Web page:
That's a logical solution to unemployment, especially considering how employees are working longer hours each year. Within the past decade, US law was changed to specifically exclude IT workers from federal overtime pay requirements so that businesses are legally entitled to demand longer hours from us with zero additional pay (forget time and a half). So we're kind of moving in the opposite direction.


I think the problem you highlight is actually exacerbated by certain IT jobs being considered as above "entry level", if not "elite". IT administration is kind of like the janitorial equivalent in the eyes of the corporate types, but it requires a great amount of training and time. The sooner those IT jobs no longer require university degrees, the better.

With the momentum, IT jobs can become unionized again. Employers will just have to suck it.

"What does that matter? I'm talking about potential 50 years in the future. It's obviously part of a trend."

I'm a bit confused... it matters because you brought them up as examples of that trend "...the iPad and Android are able to make the possibility of programming available to a wider group of people..." I find them ironic choices for illustrating the point because technology could be less user accessible in the future.


The devices themselves may be less user accessible, but the trend I'm talking about is programming itself being available to people without going to university. As I understand it, the iPad and Android created a market for programmers that didn't require university degrees and established companies.

Yes, most apps are of poor quality, but it doesn't matter. The opportunity and market is now there, and no matter how many restrictions are put in place, you can't deny that programming itself is being opened up and your average student will start seeing programming as a required basic skill.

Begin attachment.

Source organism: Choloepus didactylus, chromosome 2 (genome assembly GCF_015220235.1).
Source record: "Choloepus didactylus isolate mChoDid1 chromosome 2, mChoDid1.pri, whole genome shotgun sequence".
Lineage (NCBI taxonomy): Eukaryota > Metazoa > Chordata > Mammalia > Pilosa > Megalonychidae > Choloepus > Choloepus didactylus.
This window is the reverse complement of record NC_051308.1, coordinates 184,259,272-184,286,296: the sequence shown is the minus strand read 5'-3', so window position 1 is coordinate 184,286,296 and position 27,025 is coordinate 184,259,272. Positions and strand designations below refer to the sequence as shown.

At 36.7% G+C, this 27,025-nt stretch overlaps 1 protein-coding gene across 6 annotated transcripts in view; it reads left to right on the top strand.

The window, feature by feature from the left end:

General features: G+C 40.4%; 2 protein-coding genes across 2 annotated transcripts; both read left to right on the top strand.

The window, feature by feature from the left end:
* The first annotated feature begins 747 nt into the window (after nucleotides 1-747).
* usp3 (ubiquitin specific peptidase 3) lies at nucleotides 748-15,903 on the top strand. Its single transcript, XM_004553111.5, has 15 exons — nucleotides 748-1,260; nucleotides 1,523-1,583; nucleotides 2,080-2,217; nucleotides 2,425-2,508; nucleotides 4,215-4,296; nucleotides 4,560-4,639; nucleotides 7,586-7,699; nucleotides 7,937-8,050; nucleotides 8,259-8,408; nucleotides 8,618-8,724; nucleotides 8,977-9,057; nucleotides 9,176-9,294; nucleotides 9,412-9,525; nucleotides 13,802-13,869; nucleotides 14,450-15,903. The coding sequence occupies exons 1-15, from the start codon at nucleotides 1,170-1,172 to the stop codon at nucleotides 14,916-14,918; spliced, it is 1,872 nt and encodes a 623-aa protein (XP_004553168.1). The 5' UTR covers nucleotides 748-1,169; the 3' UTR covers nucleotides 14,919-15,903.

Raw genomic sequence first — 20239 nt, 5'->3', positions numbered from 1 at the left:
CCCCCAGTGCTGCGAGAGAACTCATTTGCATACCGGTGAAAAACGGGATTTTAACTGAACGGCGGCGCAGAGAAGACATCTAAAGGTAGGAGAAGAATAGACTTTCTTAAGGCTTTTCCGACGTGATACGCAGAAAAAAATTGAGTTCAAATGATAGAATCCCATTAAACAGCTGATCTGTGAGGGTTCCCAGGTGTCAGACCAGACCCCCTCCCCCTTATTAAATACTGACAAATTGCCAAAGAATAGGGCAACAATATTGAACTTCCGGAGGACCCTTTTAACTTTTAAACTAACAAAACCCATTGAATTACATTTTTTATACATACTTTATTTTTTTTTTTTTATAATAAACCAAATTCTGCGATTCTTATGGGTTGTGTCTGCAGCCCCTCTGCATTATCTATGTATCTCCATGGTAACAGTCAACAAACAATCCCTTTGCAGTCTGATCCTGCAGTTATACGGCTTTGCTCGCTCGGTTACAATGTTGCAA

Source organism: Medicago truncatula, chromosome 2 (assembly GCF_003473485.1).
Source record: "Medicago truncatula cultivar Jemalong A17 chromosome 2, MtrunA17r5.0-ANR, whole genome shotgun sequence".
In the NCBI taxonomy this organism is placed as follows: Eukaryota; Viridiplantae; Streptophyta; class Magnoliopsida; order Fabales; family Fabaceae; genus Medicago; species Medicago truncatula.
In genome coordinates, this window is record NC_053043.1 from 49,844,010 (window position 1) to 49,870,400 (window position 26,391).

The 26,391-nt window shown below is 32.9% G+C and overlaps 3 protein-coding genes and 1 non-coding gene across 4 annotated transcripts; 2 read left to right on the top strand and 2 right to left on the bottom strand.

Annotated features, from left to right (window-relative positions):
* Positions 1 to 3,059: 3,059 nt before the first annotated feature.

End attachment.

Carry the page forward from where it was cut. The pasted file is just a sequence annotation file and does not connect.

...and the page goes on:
Incidentally, the FSF just sent an email about it's campaign to fight restricted boot devices, if anybody's interested:

http://www.fsf.org/campaigns/secure-boot-vs-restricted-boot/2012-ap...


Uh oh, cue the "RMS is a fanatic" slogans.

Reply Parent Score: 2

Alfman Member since:
2011-01-28

kwan_e,

"IT administration is kind of like the janitorial equivalent in the eyes of the corporate types, but it requires a great amount of training and time. The sooner those IT jobs no longer require university degrees, the better."

I'd say that's already the case. When institutions are pumping out so many professional degrees per year, they become requirements for jobs which previously did not require them. Back in the 90's, employers would hire anyone who was able to do IT administration regardless of degrees since most candidates didn't have one. I believe the higher degree requirements today is a result of supply and demand rather than the increasing difficulty of the work. If the supply were to increase substantially as you predict, then won't most employers just add more requirements to filter them out?



"The devices themselves may be less user accessible, but the trend I'm talking about is programming itself being available to people without going to university."

Ok I see, they created new markets, and hence new openings for programmers.

"Yes, most apps are of poor quality, but it doesn't matter. The opportunity and market is now there, and no matter how many restrictions are put in place, you can't deny that programming itself is being opened up."

I donno, it's still an incredibly ironic example to me, I'd have picked the raspberry pi or it's ilk since it doesn't run a walled garden.

Reply Parent Score: 2